Support for LAist comes from
We Explain L.A.
Stay Connected

Share This

This is an archival story that predates current editorial management.

This archival content was written, edited, and published prior to LAist's acquisition by its current owner, Southern California Public Radio ("SCPR"). Content, such as language choice and subject matter, in archival articles therefore may not align with SCPR's current editorial standards. To learn more about those standards and why we make this distinction, please click here.


Los Angeles Dumps 100s of Tons of Garbage into its Sewers, and then Goes Swimming in It

We need to hear from you.
Today, put a dollar value on the trustworthy reporting you rely on all year long. The local news you read here every day is crafted for you, but right now, we need your help to keep it going. In these uncertain times, your support is even more important. We can't hold those in power accountable and uplift voices from the community without your partnership. Thank you.

When it rained this weekend 150 tons of trash from LA's sewers flushed beneath us and ended up in the ocean.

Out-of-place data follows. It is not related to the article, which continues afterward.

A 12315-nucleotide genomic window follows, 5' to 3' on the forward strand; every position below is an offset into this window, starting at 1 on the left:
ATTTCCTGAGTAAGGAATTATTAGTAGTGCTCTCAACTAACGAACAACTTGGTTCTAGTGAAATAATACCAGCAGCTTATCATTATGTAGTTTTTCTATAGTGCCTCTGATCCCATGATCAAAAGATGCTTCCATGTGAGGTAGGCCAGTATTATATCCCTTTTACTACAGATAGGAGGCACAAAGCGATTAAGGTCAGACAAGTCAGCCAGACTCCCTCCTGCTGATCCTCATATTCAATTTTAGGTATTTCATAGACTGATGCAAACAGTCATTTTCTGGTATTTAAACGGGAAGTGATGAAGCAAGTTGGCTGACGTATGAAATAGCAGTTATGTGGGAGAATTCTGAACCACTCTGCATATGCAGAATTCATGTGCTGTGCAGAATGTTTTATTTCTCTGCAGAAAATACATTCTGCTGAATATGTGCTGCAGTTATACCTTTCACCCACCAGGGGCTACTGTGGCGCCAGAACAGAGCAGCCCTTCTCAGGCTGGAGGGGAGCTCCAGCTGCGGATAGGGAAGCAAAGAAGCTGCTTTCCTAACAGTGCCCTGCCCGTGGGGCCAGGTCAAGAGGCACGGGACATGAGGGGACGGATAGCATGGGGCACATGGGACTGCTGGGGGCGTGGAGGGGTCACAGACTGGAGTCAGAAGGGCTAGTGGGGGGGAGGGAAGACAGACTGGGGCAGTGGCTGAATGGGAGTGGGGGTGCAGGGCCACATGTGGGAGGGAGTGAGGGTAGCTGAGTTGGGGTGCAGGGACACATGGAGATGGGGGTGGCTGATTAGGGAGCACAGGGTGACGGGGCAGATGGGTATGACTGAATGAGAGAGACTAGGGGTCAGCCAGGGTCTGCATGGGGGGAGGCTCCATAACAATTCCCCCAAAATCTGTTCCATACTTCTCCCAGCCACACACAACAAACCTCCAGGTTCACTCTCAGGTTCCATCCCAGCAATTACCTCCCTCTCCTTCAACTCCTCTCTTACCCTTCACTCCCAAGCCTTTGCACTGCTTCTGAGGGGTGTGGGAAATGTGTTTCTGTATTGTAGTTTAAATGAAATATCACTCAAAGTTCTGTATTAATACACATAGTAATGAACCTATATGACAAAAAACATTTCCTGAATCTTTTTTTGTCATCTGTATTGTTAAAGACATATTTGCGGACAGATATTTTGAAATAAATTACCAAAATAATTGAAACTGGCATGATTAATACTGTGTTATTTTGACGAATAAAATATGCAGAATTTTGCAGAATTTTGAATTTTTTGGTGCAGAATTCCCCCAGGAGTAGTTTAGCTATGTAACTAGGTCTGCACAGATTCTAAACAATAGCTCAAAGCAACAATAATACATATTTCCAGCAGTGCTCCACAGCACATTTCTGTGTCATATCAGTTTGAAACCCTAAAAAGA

This is why we can't have nice things.

"The volume of trash collected at the L.A. River boom is a powerful reminder that everything in the street - trash, cigarette butts, pet waste, even oil that leaks from cars - washes into the ocean after each heavy rainfall," said Emma Ayala, Head, Public Relations Group of the County of Los Angeles Department of Public Works. "It's a reminder to County residents that unless they want to end up swimming alongside it later, put trash where it belongs - in a garbage can." The County installed collection systems at Ballona Creek and the L.A. River to help prevent trash and debris from flowing into the ocean. These systems were designed to help mitigate the immense amount of trash before it reaches the ocean. Each year, these systems capture more than 300 tons of litter, though they do not catch everything. Tons of litter and other contaminants escape these containment systems and drift into the ocean, putting human health at risk. - BuisnessWire

And for all of you who have dogs who think your pooch is "fertilizing" with his magic ass of purity... think again.
Support for LAist comes from
Pick up after your pet. Animal waste, when left on the ground, washes down storm drains and contaminates beaches. Picking up dog waste is a County ordinance and dog owners disregarding this law may be fined.
Normally we wouldn't think that such stories are necessary on this site, but 300 tons?But by posting it and educating our readers, next year we will be able to look at a picture like that and be able to give it a caption that reads: What Happens When You Don't Read LAist.

OK since you made it this far, here's Morrissey covering the New York Dolls after the jump

photo by The County of Los Angeles Department of Public Works

Most Read